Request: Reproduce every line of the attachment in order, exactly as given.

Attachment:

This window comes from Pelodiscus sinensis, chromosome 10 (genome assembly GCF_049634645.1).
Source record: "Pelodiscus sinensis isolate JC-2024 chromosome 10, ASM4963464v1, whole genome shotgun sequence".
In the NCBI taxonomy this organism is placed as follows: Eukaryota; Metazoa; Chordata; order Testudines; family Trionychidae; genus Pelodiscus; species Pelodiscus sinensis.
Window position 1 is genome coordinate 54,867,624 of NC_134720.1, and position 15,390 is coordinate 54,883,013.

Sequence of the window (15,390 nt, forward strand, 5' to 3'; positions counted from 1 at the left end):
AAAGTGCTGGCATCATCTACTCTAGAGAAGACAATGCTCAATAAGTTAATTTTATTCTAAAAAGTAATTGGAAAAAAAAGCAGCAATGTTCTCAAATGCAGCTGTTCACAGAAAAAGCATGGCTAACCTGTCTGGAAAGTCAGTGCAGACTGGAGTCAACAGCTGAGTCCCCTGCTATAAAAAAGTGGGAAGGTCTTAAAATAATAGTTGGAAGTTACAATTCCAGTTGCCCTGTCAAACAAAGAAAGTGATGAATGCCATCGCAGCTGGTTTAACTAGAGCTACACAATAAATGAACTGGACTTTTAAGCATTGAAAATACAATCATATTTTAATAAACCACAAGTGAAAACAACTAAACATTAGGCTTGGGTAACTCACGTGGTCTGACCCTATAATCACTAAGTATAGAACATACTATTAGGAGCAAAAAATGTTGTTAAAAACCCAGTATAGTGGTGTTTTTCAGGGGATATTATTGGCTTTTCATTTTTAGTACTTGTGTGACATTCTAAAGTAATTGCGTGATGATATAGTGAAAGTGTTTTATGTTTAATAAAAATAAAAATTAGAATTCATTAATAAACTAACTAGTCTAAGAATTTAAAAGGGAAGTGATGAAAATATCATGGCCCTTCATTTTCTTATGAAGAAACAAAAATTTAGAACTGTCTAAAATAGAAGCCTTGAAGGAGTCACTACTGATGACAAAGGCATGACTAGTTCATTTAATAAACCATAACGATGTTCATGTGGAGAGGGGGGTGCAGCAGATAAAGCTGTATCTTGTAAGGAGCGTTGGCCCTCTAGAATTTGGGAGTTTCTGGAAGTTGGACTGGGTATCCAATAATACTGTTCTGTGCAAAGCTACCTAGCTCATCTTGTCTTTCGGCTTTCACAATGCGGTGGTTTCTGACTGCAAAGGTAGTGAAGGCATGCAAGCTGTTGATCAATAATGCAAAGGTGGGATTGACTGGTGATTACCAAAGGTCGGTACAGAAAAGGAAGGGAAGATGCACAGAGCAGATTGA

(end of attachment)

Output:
This window comes from Pelodiscus sinensis, chromosome 10 (genome assembly GCF_049634645.1).
Source record: "Pelodiscus sinensis isolate JC-2024 chromosome 10, ASM4963464v1, whole genome shotgun sequence".
In the NCBI taxonomy this organism is placed as follows: Eukaryota; Metazoa; Chordata; order Testudines; family Trionychidae; genus Pelodiscus; species Pelodiscus sinensis.
Window position 1 is genome coordinate 54,867,624 of NC_134720.1, and position 15,390 is coordinate 54,883,013.

Sequence of the window (15,390 nt, forward strand, 5' to 3'; positions counted from 1 at the left end):
AAAGTGCTGGCATCATCTACTCTAGAGAAGACAATGCTCAATAAGTTAATTTTATTCTAAAAAGTAATTGGAAAAAAAAGCAGCAATGTTCTCAAATGCAGCTGTTCACAGAAAAAGCATGGCTAACCTGTCTGGAAAGTCAGTGCAGACTGGAGTCAACAGCTGAGTCCCCTGCTATAAAAAAGTGGGAAGGTCTTAAAATAATAGTTGGAAGTTACAATTCCAGTTGCCCTGTCAAACAAAGAAAGTGATGAATGCCATCGCAGCTGGTTTAACTAGAGCTACACAATAAATGAACTGGACTTTTAAGCATTGAAAATACAATCATATTTTAATAAACCACAAGTGAAAACAACTAAACATTAGGCTTGGGTAACTCACGTGGTCTGACCCTATAATCACTAAGTATAGAACATACTATTAGGAGCAAAAAATGTTGTTAAAAACCCAGTATAGTGGTGTTTTTCAGGGGATATTATTGGCTTTTCATTTTTAGTACTTGTGTGACATTCTAAAGTAATTGCGTGATGATATAGTGAAAGTGTTTTATGTTTAATAAAAATAAAAATTAGAATTCATTAATAAACTAACTAGTCTAAGAATTTAAAAGGGAAGTGATGAAAATATCATGGCCCTTCATTTTCTTATGAAGAAACAAAAATTTAGAACTGTCTAAAATAGAAGCCTTGAAGGAGTCACTACTGATGACAAAGGCATGACTAGTTCATTTAATAAACCATAACGATGTTCATGTGGAGAGGGGGGTGCAGCAGATAAAGCTGTATCTTGTAAGGAGCGTTGGCCCTCTAGAATTTGGGAGTTTCTGGAAGTTGGACTGGGTATCCAATAATACTGTTCTGTGCAAAGCTACCTAGCTCATCTTGTCTTTCGGCTTTCACAATGCGGTGGTTTCTGACTGCAAAGGTAGTGAAGGCATGCAAGCTGTTGATCAATAATGCAAAGGTGGGATTGACTGGTGATTACCAAAGGTCGGTACAGAAAAGGAAGGGAAGATGCACAGAGCAGATTGA